Upright review – Tim Minchin's pitch-perfect Aussie odyssey

The comic and his teen co-star Milly Alcock shine in a remarkably charming and moving yarn about transporting a piano 4,000 miles across the Outback

It has taken nearly 4,000 miles, but we got there in the end. Not quite to Upright’s final destination of Perth. The race is still on for the protagonist Lucky (played by the comedian and musician Tim Minchin, in his first dramatic role) to return the family piano to his childhood home before his mother dies. But we have discovered the secrets that drove him and teenager Meg (Milly Alcock) out of their respective homes and together for a cross-country road trip after they crashed into each other (literally) on the road out of Sydney.

Our odd couple continue to thwart the fates that seem intent on stopping them, while there is still time for Lucky’s mother to be reunited with her beloved instrument and her boy. In the latest episodes, which are broadcast in pairs on Sky Atlantic, the fates communicate through the large body of a camel, into which Meg crashes. There is a camel funeral and if you didn’t think you could cry at an ungulate burial, you would be wrong.

Meg has run away from home, it emerges, because her brother died and her father descended into depression and drink as a result. The depth of her and Lucky’s bond, which has deepened over time – a stolen prescription form here, a breakfast chocolate croissant there, a shared moment of bafflement over whether old tampons “go off” – is proved; Lucky ditches his piano to dedicate himself to reuniting Meg with her mother in Kalgoorlie. The man-child is growing up, just slightly, to take care of this girl forced by circumstance to grow up too fast.

But Meg will not hear of it. She says they must go back for the piano, so back for the piano they go. Which this time involves tracking it down in a salvage yard, trading it for the ute then stealing a truck, accidentally letting loose the horse in the box at the back, swapping the ute’s plates for the stolen truck’s to buy them some time and setting off again.

But the fun in Upright is always shot through with misery, and as the pair’s capers unspool, we also learn what drove Lucky away from his home for eight years: an abiding love for his brother’s wife that culminated in a drunken confession to her and them going to bed. His brother – and his mother – found out, so he had to go.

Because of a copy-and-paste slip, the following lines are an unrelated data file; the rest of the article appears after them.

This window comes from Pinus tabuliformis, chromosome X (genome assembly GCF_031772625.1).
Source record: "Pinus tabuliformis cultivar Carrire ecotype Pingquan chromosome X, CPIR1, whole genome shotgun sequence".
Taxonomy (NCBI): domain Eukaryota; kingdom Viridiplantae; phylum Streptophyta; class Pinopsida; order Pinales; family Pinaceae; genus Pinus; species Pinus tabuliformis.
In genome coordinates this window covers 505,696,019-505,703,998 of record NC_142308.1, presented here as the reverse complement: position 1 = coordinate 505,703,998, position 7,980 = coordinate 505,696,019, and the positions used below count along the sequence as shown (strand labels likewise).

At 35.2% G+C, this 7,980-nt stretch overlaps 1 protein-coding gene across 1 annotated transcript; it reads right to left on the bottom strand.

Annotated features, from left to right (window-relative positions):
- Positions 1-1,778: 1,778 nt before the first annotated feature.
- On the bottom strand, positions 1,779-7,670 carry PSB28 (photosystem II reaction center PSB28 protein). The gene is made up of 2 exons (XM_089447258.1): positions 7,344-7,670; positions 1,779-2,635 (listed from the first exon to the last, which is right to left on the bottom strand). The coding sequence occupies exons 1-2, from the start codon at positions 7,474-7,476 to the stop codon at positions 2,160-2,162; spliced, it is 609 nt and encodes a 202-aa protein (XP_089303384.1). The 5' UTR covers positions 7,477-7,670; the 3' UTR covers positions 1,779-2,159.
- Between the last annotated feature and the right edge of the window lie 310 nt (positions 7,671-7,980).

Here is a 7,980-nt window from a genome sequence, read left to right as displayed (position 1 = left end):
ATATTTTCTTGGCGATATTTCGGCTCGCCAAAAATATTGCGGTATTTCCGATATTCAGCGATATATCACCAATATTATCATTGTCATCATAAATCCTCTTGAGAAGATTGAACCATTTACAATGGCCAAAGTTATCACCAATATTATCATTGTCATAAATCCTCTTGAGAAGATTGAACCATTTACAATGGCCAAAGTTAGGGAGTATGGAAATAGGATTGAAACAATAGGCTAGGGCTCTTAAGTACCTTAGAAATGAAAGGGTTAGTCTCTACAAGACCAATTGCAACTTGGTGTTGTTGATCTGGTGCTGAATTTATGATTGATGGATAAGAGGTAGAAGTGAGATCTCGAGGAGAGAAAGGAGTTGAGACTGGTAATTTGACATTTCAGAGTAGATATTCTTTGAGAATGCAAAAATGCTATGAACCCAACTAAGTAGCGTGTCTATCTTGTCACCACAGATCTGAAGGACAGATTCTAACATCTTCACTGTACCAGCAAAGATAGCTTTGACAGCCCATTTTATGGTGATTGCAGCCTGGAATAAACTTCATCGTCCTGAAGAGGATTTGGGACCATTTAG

At the filling station near the salvage yard, Lucky receives a message from his brother saying he is “too late”. As he collapses, grief-stricken, it is Meg who finds out the truth: that his mother is not dead, but in a coma. A second chance. They and the piano resume their journey and there is even better news to come in the closing scenes; his mother is conscious again. Now it’s just a question of dropping Meg off in Kalgoorlie and driving on to Perth. All they have to do is avoid any more camels.

I will be honest: I have forged ahead and watched to the end. There are many more camels, figuratively speaking, handled with Upright’s customary aplomb. It remains pretty much note-perfect throughout, somehow playing harmoniously in the keys of melancholy and comedy at the same time, a function of the gorgeous writing (by the reator Chris Taylor, with Leon Ford, Kate Mulvaney and Minchin) but also the masterly direction by Matthew Saville (whose work on Please Like Me marshalled the same contradictory, complementary forces).

Minchin’s manic energy is transmuted here into something much darker and more powerful; you can feel his suffering even as he somehow retains the light comic touch that vitally leavens the whole. And newcomer Alcock is – from the first minute she appears roaring expletives at “the weird Chewbacca guy” – a shining talent who seems to have landed on our screens fully formed. Her Meg is always so much more than a merely angry teenager, her combative attitude as much a genuine part of her as a response to her circumstances, and her comic timing is as flawless as her co-star’s.

If the finale loses the absolute delicacy of touch that has marked the rest of the series, as the large emotions surface at last, that is a vanishingly small criticism of an offbeat, charming and moving creation from Minchin and everyone else. It was beaut.


Lucy Mangan

The GuardianTramp

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